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A320, Tehran Mehrabad Iran, 2016
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|On 13 August 2016, an Airbus A320 departed the side of the runway at low speed during takeoff from Tehran Mehrabad and became immobilised in soft ground. The Investigation found that the Captain had not ensured that both engines were simultaneously stabilised before completing the setting of takeoff thrust and that his subsequent response to the resulting directional control difficulties had been inappropriate and decision to reject the takeoff too late to prevent the excursion. Poor CRM on the flight deck was identified as including but not limited to the First Officer’s early call to reject the takeoff being ignored.|
|Actual or Potential
|Human Factors, Runway Excursion|
|Type of Flight||Public Transport (Passenger)|
|Intended Destination||Mashhad International Airport|
|Take off Commenced||Yes|
|Flight Phase||Take Off|
|Location - Airport|
|Tag(s)||Inadequate Aircraft Operator Procedures,|
PIC less than 500 hours in Command on Type,
Deficient Pilot Knowledge
|Tag(s)||Inappropriate crew response - skills deficiency,|
Procedural non compliance
|Tag(s)||Off side of Runway|
|Damage or injury||Yes|
|Causal Factor Group(s)|
On 13 August 2016, an Airbus A320 (EP-TTA) being operated by Atrak Airlines on a domestic passenger flight from Tehran Mehrabad to Hasheminejad as ATR 1943 failed to proceed aligned with the centreline of the 4,030 metre-long, 60 metre-wide runway 29 as it accelerated for takeoff and had departed the left side of the runway at low speed in night VMC and become immobilised in soft ground. The aircraft sustained only relatively minor damage despite an application of forward thrust after the aircraft had come to a stop which failed to move it. The 154 passengers were disembarked from the aircraft and returned to the terminal.
An Investigation was carried out by the Aircraft Accident Investigation Board (AAIB) of the Iran Civil Aviation Organisation (CAO). Data from both the SSFDR and the CVR were successfully downloaded and used to assist the Investigation. The prevailing weather conditions were benign with an almost negligible tailwind component and had no effect on the event.
It was noted that the 52 year-old Captain, who had been PF for the departure, had a total of 10,100 flying hours which included 250 hours on type. The 33 year-old First Officer had a total of 2,100 flying hours which included 1,200 hours on type.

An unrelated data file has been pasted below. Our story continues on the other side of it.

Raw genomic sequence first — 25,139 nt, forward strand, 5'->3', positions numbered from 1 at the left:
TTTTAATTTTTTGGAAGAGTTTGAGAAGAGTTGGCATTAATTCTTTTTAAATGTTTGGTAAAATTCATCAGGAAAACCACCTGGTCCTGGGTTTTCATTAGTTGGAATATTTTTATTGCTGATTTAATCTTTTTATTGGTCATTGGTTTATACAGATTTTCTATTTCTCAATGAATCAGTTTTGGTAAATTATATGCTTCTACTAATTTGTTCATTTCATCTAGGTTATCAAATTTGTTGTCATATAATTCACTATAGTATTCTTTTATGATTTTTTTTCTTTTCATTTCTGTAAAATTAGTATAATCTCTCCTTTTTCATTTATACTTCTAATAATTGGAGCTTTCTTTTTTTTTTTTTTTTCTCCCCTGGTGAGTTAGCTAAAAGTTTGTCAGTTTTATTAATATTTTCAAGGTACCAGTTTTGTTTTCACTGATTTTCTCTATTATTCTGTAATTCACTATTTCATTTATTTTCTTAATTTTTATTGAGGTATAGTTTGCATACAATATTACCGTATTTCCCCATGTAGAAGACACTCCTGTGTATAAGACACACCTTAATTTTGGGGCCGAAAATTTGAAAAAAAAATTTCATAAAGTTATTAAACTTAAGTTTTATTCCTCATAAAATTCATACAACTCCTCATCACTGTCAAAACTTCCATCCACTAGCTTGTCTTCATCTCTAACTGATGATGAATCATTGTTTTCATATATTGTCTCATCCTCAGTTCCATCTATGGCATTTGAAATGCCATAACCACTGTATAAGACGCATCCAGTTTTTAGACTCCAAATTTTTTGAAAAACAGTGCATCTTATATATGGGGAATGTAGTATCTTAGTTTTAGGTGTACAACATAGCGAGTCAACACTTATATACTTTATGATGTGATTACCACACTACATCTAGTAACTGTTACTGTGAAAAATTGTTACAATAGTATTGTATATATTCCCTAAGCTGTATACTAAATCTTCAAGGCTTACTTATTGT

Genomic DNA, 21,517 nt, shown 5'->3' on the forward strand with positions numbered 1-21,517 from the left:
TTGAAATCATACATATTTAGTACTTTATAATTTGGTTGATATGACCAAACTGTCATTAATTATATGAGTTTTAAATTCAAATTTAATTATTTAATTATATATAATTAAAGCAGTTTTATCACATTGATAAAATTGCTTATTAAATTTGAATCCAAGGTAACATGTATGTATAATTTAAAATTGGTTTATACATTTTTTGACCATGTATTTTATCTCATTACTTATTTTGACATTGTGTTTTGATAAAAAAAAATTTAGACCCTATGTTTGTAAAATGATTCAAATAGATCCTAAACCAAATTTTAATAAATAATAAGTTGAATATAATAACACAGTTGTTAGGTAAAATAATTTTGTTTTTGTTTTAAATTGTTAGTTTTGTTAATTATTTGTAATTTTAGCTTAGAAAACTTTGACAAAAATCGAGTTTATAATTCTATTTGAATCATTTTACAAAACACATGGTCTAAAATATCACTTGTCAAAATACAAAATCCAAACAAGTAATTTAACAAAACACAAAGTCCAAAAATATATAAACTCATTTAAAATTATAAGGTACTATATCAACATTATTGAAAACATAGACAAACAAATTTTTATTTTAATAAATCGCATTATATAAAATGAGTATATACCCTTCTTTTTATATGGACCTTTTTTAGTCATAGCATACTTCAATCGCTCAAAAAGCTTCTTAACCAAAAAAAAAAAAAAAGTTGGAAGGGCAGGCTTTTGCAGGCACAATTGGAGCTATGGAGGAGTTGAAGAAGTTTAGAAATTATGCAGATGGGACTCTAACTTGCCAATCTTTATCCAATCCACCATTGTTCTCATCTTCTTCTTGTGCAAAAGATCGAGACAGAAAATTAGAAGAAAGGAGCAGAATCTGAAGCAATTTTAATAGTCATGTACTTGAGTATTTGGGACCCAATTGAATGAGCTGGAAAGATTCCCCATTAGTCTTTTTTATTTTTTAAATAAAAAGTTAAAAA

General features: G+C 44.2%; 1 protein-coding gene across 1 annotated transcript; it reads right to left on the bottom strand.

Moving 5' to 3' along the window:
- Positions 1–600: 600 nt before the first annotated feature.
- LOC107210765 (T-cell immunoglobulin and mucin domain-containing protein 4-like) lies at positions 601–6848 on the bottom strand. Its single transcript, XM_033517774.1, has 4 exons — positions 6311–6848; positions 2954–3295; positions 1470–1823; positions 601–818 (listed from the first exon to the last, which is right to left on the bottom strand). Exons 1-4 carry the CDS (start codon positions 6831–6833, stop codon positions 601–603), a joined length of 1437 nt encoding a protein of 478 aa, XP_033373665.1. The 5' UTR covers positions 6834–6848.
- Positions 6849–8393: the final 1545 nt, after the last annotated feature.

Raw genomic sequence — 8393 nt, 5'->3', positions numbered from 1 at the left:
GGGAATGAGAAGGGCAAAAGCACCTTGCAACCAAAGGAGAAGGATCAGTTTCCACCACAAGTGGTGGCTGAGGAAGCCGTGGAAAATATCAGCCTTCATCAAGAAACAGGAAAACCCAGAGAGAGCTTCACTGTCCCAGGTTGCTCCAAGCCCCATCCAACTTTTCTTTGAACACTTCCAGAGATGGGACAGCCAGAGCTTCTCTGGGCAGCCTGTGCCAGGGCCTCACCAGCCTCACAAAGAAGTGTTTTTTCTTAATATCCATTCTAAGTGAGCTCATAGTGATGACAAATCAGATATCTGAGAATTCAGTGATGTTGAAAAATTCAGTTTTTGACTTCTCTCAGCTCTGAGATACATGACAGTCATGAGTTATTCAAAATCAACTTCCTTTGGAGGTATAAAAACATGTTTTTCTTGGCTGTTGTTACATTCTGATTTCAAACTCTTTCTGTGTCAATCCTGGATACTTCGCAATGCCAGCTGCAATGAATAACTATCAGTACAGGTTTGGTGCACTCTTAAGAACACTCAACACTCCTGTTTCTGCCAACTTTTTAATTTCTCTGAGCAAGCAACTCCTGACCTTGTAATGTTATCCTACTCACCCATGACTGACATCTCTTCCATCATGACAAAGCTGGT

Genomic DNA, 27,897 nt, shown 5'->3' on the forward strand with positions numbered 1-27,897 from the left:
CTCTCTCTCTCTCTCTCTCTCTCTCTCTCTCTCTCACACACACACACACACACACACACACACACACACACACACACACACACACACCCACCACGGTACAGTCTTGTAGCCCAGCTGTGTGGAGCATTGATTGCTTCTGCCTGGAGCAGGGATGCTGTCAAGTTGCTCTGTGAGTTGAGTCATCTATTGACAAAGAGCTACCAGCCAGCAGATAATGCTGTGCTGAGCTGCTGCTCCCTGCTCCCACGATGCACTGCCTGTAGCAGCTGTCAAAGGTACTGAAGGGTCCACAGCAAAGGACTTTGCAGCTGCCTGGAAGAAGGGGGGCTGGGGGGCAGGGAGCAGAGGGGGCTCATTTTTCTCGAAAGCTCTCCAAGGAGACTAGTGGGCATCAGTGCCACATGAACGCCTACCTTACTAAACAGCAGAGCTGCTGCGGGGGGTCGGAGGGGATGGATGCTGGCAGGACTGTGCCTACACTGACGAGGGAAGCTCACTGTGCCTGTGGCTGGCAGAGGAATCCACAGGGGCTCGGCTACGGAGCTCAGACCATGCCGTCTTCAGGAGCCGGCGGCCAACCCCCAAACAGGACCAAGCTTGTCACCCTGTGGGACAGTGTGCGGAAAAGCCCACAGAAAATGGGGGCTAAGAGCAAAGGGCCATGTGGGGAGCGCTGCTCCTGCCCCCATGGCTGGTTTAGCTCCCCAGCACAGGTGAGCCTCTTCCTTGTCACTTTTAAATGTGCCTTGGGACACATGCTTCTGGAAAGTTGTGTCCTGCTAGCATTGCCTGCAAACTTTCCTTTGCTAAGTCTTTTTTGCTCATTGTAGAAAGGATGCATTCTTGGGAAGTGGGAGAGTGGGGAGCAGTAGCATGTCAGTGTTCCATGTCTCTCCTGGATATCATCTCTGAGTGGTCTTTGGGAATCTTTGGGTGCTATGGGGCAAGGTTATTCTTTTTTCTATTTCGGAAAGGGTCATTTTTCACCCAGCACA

It was established that the takeoff had been commenced from a standing start and that the Captain had begun setting the thrust for flex thrust takeoff whilst the First Officer was still reading back the takeoff clearance. To achieve this, he moved both thrust levers symmetrically and from the IDLE detent directly towards the FLX/MCT position without pausing to achieve thrust stabilisation at 1.05 EPR before continuing to complete the thrust lever movement to the FLX/MCT detent. It was noted that the 1.05 EPR Thrust Lever Angle (TLA) is approximately 9.5° to 10° whereas the FLX/MCT detent is at 33°. FDR data showed that, although four seconds after commencement of the initial forward movement of the thrust levers, there had been a very brief (2-3 second) pause, thrust did not stabilise during this pause and the initial difference between the thrust of the two engines after increase in thrust at comparable rates had produced a left engine EPR of 1.03 and a right engine EPR at 1.24.
As the aircraft began to veer slightly to the left as a result of this thrust asymmetry (see the illustration below), a significant right rudder pedal input was recorded. At the prevailing low speed, this would not have had any corrective directional control via the rudder deflection but would, irrespective of any input to the nosewheel steering input via the tiller (not recorded on the SSFDR), have immediately led to a change in the nose wheel steering alignment to the right which corresponded to the time when “noise and vibration” was reported by the crew to have begun. It was considered that this would have been a consequence of the nosewheels skidding across the runway surface when aligned contrary to the direction of movement of the aircraft.